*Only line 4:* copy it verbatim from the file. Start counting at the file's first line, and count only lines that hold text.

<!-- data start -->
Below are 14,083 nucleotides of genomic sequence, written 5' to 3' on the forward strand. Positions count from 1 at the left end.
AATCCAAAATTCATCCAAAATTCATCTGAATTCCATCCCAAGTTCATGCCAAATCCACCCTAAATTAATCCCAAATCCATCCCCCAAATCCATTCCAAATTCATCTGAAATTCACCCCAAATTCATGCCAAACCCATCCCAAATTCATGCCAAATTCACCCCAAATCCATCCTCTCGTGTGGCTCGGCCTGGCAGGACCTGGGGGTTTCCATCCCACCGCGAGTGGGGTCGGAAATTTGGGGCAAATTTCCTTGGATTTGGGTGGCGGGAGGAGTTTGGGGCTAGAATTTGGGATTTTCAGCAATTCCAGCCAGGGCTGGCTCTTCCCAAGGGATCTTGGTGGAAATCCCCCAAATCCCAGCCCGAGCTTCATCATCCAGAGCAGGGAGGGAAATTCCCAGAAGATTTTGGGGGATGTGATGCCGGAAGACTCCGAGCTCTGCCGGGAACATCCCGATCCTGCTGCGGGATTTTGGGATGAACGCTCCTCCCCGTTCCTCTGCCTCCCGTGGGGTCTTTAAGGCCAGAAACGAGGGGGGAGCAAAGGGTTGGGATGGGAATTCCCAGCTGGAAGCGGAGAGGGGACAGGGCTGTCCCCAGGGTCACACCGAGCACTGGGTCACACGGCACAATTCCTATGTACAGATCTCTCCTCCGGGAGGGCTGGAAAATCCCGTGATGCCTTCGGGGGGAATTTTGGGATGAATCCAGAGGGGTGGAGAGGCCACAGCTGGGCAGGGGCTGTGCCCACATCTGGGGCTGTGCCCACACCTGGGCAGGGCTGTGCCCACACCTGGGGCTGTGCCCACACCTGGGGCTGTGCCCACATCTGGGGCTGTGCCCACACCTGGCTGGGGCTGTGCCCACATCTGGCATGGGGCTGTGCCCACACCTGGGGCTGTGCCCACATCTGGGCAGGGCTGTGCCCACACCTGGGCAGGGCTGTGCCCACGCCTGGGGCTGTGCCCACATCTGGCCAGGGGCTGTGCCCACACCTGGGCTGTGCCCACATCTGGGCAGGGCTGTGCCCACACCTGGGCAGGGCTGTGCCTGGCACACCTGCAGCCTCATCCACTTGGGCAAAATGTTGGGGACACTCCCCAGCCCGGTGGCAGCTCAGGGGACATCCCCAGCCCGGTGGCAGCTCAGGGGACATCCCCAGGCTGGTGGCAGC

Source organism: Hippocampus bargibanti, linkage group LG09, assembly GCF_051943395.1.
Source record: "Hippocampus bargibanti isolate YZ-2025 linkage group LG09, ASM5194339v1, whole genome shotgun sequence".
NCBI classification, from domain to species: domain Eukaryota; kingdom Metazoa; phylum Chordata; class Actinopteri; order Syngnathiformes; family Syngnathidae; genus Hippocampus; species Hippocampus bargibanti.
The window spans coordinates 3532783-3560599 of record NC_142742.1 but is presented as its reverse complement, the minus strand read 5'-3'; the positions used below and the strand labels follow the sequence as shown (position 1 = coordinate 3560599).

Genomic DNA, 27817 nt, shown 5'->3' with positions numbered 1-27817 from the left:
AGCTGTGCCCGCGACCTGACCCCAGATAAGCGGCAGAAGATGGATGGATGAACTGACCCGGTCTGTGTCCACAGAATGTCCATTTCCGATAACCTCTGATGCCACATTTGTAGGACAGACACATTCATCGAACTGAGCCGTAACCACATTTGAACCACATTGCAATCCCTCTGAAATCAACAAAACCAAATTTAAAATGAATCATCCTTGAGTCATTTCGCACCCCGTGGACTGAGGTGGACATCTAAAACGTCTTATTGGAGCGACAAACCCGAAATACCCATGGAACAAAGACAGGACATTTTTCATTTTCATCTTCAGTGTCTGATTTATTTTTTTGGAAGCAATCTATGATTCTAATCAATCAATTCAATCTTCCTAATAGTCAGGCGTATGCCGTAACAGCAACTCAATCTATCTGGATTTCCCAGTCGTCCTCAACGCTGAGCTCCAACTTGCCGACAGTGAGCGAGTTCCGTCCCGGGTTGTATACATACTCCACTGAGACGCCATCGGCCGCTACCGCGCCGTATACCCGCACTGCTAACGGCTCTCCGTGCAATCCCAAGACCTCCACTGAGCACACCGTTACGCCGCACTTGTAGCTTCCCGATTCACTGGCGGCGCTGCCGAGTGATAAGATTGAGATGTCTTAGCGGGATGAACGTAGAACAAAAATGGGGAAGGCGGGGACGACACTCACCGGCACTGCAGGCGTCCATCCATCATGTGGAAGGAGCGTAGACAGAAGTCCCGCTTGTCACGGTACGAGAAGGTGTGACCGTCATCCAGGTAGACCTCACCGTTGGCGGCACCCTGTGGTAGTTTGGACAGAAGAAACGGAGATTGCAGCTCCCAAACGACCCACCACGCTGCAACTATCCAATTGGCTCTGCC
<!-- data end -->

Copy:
Source record: "Hippocampus bargibanti isolate YZ-2025 linkage group LG09, ASM5194339v1, whole genome shotgun sequence".